I think the recent ESPN story brings the point home- outting people is wrong, and the consequences for screwing up can be huge. This is something all major organizations and institutions will have to address, and the more there is a culture of respect for privacy, the better off we will be.

  5. Cloud Says:

    Heh. I ranted on this last night, too, although only tangentially touching on the latest Nature crap and also the Grantland outrage. I’m tired of this nonsense.

    The other part of the Gee/Dr. Isis story that is sickening me is how some people are OK with Gee’s behavior because they don’t like Dr. Isis. That makes me angry. Heck, I called out sexism against Sarah Palin when I saw it back during the presidential race. Wrong is wrong, even when the person on the receiving end is someone you don’t like. If people can’t see that just on the strength of ethics, they should think about the chilling effect that the bad behavior has on other people in the same group as the person being picked on. Gah. I will stop now before I write another complete rant.

    I think the field that annoys you is evo psych- or at least it is the one that annoys me. Evolutionary biologists seem much less prone to saying utter nonsense, and their field is quite amenable to experimental methods.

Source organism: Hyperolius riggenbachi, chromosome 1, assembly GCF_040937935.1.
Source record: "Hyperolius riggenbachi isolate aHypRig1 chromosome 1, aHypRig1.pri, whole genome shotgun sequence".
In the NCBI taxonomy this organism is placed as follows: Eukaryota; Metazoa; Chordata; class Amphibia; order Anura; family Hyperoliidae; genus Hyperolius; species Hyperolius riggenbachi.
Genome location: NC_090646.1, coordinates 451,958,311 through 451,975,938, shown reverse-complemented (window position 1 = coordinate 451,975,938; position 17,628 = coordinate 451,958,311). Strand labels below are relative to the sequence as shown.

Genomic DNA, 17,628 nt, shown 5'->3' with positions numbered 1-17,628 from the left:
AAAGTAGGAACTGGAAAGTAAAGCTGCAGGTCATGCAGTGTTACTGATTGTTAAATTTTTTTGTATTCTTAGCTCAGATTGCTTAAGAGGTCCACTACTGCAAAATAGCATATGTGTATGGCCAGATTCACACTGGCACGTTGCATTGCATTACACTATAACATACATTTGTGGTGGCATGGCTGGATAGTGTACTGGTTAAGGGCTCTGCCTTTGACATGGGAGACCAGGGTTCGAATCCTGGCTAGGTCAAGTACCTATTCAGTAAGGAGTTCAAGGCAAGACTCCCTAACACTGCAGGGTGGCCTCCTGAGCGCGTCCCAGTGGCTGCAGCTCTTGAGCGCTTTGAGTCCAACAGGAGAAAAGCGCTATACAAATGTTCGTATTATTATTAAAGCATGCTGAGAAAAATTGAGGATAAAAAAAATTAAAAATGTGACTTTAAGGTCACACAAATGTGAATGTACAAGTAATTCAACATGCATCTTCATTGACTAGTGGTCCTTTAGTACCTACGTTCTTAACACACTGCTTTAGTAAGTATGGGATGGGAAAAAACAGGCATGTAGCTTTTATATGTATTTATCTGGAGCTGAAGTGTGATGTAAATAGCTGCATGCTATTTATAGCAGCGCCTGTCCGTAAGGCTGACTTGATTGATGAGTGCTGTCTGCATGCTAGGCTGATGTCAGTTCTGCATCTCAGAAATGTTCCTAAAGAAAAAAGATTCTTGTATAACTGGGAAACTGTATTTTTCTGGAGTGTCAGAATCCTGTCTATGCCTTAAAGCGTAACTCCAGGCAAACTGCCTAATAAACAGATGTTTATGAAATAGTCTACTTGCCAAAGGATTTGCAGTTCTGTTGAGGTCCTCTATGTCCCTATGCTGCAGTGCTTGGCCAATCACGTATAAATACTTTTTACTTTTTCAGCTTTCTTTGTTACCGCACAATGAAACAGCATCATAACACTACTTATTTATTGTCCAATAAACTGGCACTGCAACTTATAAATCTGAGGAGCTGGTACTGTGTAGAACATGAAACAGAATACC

• darchole Says:

      And some people who don’t like someone can still recognize a problem when they see it:

      • nicoleandmaggie Says:

        That’s a good one

      • Cloud Says:

        Yes, I’ve seen that one. I have zero interaction with Dr. Isis and no opinion of her one way or the other. All of the discussion about her and others in the online science community right now are sort of making me glad that for the most part the “big” academic science bloggers have no interest in industry scientists like me. (Which is fine- we have different interests and areas of focus in our blogs.)

      • nicoleandmaggie Says:

        Yeah. This really isn’t about Isis at all, but about the abuse of power and a clearly sexist editor who should have lost his position years ago. And the fact that people in science still don’t see the sexism or think that it is ok. And they wonder why there aren’t more women in science.

        Also, if not henry gee, which editor is responsible for that letter to the editor and what is his punishment?

  6. Moom Says:

    Editors of Nature/Science are similar to the people who work at NIH/NSF. They use outside reviewers and then make decisions but they aren’t active researchers any more themselves.

    On evolutionary biology, check out the work of Joan (formerly Jonathan) Roughgarden.

  7. nicoleandmaggie Says:

    Five bucks says @RipplesofDoot is a Henry Gee sock puppet. Anybody willing to bet against me?

  8. oil_garlic Says:

    I’m not even in academia and I’m sick of the patriarchy.

  9. Justine Says:

    Just wanted to respond to your comment on my blog about blogging anonymously as a female, and this seemed like the right place to do it. Though I’m not a scientist and I don’t read _Nature_, it doesn’t surprise me that the Dr. Isis incident is a “red herring” for a problem that is much larger and more nefarious, which goes far beyond _Nature_, and is related to what power men still have over women (real, as I’ve experienced it, not imagined). And I’ve seen reprisals for women speaking out. But I also feel like women who speak out anonymously are too easily dismissed. How do we overcome this hurdle without putting ourselves at risk?